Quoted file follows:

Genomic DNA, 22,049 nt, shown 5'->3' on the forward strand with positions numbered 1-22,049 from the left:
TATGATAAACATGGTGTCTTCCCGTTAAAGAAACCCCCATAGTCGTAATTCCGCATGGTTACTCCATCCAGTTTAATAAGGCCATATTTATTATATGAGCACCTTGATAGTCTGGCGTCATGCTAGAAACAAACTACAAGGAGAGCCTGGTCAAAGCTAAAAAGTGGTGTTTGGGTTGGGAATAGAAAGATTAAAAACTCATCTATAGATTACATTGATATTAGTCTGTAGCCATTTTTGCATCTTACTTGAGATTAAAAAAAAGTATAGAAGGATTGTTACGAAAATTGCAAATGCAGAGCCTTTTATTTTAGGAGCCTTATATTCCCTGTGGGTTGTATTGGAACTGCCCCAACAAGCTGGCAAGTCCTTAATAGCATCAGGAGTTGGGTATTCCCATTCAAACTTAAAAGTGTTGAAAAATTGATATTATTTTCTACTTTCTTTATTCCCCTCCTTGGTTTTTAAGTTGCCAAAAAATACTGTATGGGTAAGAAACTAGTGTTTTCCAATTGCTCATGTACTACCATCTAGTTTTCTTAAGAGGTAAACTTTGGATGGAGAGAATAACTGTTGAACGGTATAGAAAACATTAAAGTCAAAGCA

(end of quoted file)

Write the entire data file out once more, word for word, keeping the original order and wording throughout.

Genomic DNA, 22,049 nt, shown 5'->3' on the forward strand with positions numbered 1-22,049 from the left:
TATGATAAACATGGTGTCTTCCCGTTAAAGAAACCCCCATAGTCGTAATTCCGCATGGTTACTCCATCCAGTTTAATAAGGCCATATTTATTATATGAGCACCTTGATAGTCTGGCGTCATGCTAGAAACAAACTACAAGGAGAGCCTGGTCAAAGCTAAAAAGTGGTGTTTGGGTTGGGAATAGAAAGATTAAAAACTCATCTATAGATTACATTGATATTAGTCTGTAGCCATTTTTGCATCTTACTTGAGATTAAAAAAAAGTATAGAAGGATTGTTACGAAAATTGCAAATGCAGAGCCTTTTATTTTAGGAGCCTTATATTCCCTGTGGGTTGTATTGGAACTGCCCCAACAAGCTGGCAAGTCCTTAATAGCATCAGGAGTTGGGTATTCCCATTCAAACTTAAAAGTGTTGAAAAATTGATATTATTTTCTACTTTCTTTATTCCCCTCCTTGGTTTTTAAGTTGCCAAAAAATACTGTATGGGTAAGAAACTAGTGTTTTCCAATTGCTCATGTACTACCATCTAGTTTTCTTAAGAGGTAAACTTTGGATGGAGAGAATAACTGTTGAACGGTATAGAAAACATTAAAGTCAAAGCA